At 11:30 yesterday morning, when I sat down for my typical Sunday brunch at home (where else these days?), I had no idea what I’d blog about today. At 11:35, after perusing the Washington Post Outlook section, I had no fewer than three ideas, each of which focused on an article simultaneously whacko and emblematic of key Mainstream Media and broader establishment biases. Ultimately, I decided that they were all so inane and representative that a single post briefly examining each would suffice to get the message across.
First catching my eye was a proposal by Seton Hall University political scientist Sara Bjerg Moller that the North Atlantic Treaty Organization (NATO) “reorienting” its focus to add countering the rise of China to its list of missions, and even designating it the top priority. One obvious retort is that the European members of this alliance binding America’s own national security to that of the continent is that during the Cold War, when they readily acknowledged the threat posed by the old Soviet Union, these European members collectively never even mustered the will to provide adequately for their own defense even when they became wealthy enough to create such militaries.
They preferred to free ride on the United States instead – which perversely enabled this behavior by sticking hundreds of thousands of its own troops – and their dependents – in harm’s way, smack in the middle of the likeliest Soviet invasion roots. The idea was that since these units couldn’t possibly match the conventional armes of their Soviets and their East European satellite states, once the shooting started, their vulnerability and indeed impending destruction would leave a U.S. President no real choice but to use nuclear weapons to save them. The odds that the conflict would escalate to the all-out nuclear exchange level that would endanger the Soviet homeland itself was suppsed to keep Moscow at bay to begin with. (And if you think this sounds exactly like the U.S. “tripwire” strategy for defending South Korea that I just wrote about here, you’re absolutely right.)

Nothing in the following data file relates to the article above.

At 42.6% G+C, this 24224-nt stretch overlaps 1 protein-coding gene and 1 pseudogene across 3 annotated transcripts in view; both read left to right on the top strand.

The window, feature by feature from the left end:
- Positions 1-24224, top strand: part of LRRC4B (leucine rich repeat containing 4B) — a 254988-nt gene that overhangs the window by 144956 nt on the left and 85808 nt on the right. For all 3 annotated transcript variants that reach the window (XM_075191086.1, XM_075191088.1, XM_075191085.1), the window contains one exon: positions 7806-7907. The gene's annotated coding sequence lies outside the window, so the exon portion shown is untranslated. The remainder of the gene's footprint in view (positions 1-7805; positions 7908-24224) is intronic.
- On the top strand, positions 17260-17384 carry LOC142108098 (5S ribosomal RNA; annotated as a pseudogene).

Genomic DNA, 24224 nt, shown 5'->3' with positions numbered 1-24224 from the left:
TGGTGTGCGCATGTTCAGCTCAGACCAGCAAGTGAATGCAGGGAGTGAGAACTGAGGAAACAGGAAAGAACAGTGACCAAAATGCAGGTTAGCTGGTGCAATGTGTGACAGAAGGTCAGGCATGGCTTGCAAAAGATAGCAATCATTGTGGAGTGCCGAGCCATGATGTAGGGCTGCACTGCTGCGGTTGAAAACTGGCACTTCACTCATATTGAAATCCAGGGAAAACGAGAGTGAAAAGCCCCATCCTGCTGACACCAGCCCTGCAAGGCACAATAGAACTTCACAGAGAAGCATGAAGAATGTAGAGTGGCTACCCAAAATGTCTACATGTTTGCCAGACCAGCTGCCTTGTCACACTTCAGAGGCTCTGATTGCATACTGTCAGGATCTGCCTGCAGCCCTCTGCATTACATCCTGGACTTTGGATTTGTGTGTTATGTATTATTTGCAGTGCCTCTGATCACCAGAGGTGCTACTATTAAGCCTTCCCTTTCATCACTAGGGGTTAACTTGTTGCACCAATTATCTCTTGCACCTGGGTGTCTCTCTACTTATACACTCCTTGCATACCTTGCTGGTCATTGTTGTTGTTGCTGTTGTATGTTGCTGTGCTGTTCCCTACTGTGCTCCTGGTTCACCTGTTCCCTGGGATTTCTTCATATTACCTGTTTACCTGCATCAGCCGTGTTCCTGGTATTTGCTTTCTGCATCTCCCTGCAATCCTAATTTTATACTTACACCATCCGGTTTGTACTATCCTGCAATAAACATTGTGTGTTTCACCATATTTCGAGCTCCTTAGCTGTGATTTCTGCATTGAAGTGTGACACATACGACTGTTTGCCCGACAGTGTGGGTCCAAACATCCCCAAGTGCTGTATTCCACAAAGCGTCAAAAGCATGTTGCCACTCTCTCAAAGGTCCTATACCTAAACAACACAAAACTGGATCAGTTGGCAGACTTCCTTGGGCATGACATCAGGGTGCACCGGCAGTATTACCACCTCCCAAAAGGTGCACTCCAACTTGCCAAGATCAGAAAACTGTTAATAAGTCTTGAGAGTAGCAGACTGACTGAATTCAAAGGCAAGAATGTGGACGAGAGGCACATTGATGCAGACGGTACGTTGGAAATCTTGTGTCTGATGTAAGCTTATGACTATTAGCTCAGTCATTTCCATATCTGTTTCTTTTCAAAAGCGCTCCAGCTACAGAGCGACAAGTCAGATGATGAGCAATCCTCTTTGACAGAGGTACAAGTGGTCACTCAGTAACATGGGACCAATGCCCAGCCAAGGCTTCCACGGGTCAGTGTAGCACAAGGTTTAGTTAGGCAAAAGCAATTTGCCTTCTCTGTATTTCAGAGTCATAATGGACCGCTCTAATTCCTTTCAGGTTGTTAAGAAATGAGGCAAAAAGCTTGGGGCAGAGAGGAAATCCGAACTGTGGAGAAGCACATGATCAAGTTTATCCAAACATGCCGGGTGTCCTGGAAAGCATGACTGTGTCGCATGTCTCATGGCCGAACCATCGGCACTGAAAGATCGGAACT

As with the Korea approach, Washington’s NATO Europe strategy needlessly exposes the continental United States to the risk of nuclear attack because wealthy allies skimp on their own defense spending, but that’s not the main problem with Moller’s article. After all, if the Europeans never mobilized enough resources to prevail over a Soviet threat located right on their doorstep – and a Russian threat that presumably still exists today, since the alliance didn’t disband once Communism fell – why would they answer a call to arms against a danger that’s half a world away from them. And even if they agreed with the United States on the imperative of containing Beijing, why wouldn’t they simply repeat their free-riding strategy, which arguably would allow them once more to reap all the benefits of America’s efforts without incurring any of the costs or risks?
But weirdest of all, the author herself admits that Europe remains far from a new anti-China European mindset. In her own words: